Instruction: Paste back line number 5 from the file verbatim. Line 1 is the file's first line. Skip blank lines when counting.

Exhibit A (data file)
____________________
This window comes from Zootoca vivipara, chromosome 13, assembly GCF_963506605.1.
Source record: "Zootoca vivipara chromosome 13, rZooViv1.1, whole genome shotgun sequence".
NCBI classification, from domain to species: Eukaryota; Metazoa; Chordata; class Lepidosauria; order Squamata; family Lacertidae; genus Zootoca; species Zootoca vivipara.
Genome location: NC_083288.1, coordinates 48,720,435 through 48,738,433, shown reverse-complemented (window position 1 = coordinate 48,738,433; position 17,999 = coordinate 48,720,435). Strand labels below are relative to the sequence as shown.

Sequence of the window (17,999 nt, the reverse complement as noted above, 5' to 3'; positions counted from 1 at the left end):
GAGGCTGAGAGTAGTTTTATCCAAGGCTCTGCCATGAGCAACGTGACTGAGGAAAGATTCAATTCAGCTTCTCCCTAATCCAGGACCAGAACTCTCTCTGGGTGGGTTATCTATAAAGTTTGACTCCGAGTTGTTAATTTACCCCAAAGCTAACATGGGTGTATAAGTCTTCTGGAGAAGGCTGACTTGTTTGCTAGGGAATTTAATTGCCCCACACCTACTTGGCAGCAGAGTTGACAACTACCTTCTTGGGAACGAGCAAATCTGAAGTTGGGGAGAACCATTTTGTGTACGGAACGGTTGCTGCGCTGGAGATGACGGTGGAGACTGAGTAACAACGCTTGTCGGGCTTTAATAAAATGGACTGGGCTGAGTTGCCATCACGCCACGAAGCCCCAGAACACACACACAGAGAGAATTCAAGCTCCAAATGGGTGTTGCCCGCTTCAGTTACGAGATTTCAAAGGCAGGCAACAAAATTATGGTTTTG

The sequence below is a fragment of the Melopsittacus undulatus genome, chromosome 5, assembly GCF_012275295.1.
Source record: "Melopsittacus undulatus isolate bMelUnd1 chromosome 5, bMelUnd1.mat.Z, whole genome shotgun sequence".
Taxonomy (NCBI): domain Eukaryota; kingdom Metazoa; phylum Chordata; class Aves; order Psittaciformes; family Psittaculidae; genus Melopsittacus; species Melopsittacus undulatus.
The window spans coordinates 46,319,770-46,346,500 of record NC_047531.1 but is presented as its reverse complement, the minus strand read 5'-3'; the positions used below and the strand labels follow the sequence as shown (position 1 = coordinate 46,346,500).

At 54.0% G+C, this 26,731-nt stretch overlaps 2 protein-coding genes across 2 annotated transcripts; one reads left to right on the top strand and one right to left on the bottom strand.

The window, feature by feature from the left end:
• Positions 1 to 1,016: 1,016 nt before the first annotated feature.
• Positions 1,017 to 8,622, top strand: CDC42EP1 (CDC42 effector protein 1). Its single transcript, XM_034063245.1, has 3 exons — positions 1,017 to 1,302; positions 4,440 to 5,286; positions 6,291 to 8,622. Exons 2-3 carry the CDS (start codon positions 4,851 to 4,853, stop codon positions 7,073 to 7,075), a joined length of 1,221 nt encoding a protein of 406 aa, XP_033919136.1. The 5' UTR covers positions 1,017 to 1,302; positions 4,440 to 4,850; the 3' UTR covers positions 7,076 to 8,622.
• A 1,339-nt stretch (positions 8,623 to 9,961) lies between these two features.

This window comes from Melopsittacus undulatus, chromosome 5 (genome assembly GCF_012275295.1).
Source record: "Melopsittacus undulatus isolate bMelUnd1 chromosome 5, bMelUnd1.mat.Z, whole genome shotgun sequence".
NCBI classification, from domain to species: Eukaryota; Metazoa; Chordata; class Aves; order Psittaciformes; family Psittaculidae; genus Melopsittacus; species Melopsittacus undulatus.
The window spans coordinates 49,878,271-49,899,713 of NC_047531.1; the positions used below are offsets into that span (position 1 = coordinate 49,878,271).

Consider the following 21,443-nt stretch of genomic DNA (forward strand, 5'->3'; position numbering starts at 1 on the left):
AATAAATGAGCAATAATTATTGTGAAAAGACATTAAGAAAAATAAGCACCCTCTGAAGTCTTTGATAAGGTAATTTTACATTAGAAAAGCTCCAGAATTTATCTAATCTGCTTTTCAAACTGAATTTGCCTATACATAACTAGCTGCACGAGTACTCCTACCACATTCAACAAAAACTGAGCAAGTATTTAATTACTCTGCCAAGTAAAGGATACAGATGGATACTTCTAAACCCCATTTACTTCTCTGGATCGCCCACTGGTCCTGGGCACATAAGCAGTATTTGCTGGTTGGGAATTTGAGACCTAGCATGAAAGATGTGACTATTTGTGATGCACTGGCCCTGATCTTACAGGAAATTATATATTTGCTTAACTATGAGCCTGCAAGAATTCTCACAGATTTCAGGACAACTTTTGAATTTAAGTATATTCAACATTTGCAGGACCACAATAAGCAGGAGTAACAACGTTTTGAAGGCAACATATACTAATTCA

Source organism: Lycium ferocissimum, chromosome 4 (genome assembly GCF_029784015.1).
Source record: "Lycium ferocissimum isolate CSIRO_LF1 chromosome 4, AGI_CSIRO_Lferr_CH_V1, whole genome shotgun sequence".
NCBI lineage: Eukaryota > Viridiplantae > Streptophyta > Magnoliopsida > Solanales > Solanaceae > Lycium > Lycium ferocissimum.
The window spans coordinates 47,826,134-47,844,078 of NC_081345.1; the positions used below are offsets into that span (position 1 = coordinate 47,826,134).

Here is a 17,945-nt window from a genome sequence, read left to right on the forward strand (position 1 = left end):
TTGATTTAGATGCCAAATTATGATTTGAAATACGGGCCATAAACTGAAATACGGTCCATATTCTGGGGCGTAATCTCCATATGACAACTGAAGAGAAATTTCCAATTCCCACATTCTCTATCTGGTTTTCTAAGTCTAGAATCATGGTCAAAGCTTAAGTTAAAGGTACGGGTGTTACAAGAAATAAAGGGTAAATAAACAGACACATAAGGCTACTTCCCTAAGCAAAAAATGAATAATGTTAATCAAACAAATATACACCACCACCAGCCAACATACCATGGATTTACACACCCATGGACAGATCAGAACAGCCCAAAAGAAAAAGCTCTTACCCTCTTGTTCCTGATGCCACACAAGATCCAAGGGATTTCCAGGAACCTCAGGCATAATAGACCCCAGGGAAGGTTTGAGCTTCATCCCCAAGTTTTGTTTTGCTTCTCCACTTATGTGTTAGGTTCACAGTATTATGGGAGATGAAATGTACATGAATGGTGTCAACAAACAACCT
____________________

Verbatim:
Sequence of the window (17,999 nt, the reverse complement as noted above, 5' to 3'; positions counted from 1 at the left end):